Installation of oil heating systems still permitted after 2025 - subsidies for supplementation with regenerative heat production
An oil condensing heating system combined, for example, with a heat pump or solar heating can provide for a future-proof, sustainable and effective system. The heating load is further reduced through additional efficiency measures, such as low-temperature underfloor heating. Subsidies for regenerative energy generators also include so-called periphery measures, such as retro-fitting of panel heating systems in existing buildings. In addition, energy consumption and CO2 emissions can be effectively reduced through insulation of the building shell, new windows, or a roof refurbishment.
Openness to technological ideas is key
In structurally weak and rural areas, there is often no access to local heating networks or gas supply. The installation of an oil condensing heating system as a hybrid solution is therefore often the only cost-efficient option for supplementing regenerative heat generation in an expedient manner. Home builders who opt for this type of system are set up for decades to come. Heating oil with biogenic content contributes to a reduction of CO2 emissions even now. In the foreseeable future, climate-neutral synthetic fuels – so called e-fuels – will also become available.
Prospects for oil heating systems
In the case of supply shortages of renewable energies, oil condensing technology is a suitable solution for reaching CO2 reduction targets in buildings with a heating oil storage system for long-term energy storage at high energy density. As part of the climate protection programme, the German Federal Cabinet has approved the draft building energy act. This law covers the future use and modernisation of heating systems. The draft is currently going through the legislative process: it must be approved by the Bundestag. Individual points may still be changed over the course of the legislative process.
Heating oil tank systems as energy storage in renovation
The Buchenau-based company Roth Werke offers the DWT plus 3 and KWT tank ranges for replacing heating oil tank systems. The containers ensure the safe and compact storage of heating oil in combination with modern heating systems. The premium Roth DWT plus 3 heating oil tank is available in sizes of 750, 1,000 and 1,500 litres. The 750-litre size is particularly suited for renovation projects. Compared with tanks that have an average height of around 1.70 metres, it reduces the tank height by around a quarter.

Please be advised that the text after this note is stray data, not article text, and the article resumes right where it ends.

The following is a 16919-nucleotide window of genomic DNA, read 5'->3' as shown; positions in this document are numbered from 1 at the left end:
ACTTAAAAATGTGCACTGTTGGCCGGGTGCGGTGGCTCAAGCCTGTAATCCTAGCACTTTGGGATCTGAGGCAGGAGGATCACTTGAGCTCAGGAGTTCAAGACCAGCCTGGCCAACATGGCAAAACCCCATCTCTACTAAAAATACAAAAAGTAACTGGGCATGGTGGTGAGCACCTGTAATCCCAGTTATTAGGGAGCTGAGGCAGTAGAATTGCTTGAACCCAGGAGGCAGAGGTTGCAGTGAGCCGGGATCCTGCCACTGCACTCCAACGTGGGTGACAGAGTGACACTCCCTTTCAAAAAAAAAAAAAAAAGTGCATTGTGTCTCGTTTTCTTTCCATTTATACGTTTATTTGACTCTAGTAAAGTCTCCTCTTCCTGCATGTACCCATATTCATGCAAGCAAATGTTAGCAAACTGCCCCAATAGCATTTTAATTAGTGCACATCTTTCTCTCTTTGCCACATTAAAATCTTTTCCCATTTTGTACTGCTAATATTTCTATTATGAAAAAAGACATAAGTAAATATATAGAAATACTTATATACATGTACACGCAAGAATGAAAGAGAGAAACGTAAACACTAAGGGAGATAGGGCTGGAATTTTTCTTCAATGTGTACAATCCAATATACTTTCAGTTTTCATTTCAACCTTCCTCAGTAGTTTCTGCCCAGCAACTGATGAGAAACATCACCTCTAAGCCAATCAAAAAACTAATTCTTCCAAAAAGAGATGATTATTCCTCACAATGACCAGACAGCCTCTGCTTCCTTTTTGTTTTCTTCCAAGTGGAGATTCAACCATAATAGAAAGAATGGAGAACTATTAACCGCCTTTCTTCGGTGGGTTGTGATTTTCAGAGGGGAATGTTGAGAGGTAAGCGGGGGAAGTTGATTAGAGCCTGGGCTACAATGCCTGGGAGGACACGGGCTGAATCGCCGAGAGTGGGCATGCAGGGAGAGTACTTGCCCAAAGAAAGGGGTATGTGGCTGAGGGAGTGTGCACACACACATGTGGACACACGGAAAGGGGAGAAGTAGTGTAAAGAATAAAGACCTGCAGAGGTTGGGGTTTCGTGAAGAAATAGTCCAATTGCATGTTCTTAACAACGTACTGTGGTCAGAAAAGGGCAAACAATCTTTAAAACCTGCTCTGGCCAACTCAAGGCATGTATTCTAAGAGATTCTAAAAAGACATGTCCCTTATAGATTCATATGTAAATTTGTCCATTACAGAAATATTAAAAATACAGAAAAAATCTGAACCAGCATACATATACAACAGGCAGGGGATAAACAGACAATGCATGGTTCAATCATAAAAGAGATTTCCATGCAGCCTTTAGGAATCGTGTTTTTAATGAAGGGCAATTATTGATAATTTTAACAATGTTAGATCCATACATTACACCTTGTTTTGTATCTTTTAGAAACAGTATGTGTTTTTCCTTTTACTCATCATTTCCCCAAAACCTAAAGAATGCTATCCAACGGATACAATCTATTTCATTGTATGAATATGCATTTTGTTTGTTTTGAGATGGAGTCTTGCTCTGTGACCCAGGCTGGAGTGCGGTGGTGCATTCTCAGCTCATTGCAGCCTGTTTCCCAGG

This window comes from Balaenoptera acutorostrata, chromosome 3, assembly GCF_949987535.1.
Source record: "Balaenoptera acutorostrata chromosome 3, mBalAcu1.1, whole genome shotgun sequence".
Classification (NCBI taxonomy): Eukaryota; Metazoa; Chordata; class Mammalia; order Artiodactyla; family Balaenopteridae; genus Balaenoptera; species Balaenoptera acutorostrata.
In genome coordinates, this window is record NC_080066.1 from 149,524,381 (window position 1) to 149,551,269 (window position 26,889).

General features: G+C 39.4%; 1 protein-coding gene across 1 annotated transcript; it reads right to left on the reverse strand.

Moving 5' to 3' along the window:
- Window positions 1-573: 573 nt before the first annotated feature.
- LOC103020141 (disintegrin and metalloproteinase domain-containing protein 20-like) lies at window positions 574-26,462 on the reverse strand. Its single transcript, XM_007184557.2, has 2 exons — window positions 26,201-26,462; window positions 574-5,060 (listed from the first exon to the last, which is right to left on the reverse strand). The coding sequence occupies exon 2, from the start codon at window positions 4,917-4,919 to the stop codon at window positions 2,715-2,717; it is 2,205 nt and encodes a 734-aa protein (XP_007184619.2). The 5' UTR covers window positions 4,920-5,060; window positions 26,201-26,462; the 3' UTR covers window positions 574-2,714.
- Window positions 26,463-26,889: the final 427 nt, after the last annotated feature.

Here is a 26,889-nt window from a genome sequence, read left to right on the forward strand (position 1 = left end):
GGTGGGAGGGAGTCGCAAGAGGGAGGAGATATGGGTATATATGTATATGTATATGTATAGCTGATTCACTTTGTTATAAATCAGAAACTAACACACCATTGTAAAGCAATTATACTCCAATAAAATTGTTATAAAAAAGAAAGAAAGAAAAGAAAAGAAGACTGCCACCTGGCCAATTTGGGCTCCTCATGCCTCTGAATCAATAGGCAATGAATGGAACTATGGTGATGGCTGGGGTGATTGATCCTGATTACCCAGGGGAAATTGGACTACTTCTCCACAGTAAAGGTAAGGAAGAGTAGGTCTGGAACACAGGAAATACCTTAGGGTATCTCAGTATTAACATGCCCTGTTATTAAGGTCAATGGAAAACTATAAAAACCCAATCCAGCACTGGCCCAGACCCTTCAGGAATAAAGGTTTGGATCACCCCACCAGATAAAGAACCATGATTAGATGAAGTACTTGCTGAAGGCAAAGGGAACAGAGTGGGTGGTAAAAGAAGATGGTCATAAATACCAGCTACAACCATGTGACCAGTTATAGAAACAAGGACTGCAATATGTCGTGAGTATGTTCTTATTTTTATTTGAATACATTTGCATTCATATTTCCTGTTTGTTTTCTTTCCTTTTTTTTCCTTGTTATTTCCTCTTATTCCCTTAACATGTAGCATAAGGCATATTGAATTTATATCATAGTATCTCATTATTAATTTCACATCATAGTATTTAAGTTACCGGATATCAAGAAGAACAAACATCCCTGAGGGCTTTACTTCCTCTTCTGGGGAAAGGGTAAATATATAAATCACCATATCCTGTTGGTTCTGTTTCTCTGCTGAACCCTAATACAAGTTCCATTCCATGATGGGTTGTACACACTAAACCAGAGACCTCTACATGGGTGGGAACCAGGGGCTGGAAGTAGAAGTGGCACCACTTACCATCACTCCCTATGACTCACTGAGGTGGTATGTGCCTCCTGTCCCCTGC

The double-walled Roth KWT is available in sizes of 750, 1,000 and 1,500 litres. It is made entirely of plastic, with a polyethylene inner tank and a polyethylene catch tray. The edge of the shell connects directly to the tank on the inside to form a single functional tank unit. Both container ranges feature the well-established Roth Füllstar plastic filling system and are suitable for storage of standard heating oils and heating oils with biogenic components.
| Before and after – Roth DWT plus 3 heating oil tanks are a good option when replacing an old oil heating system.
|Facts & figures
From 2026: Oil heating systems continue to be permitted, if combined with renewable energy generators.
Subsidies: State subsidies are available for renewable energy generators, more information is available here www.bafa.de.
Heating oil: Heating oils with biogenic content are already available, and climate-neutral synthetic fuels are going to become available in the foreseeable future.
Sustainability: Oil condensing technology combined with renewable energies and additional measures for improving building efficiency, contribute to a reduction of CO2 emissions.
Supply security: In the case of supply shortages of renewable energies, oil condensing technology is a suitable solution for buildings with a heating oil storage system for long-term energy storage at high energy density.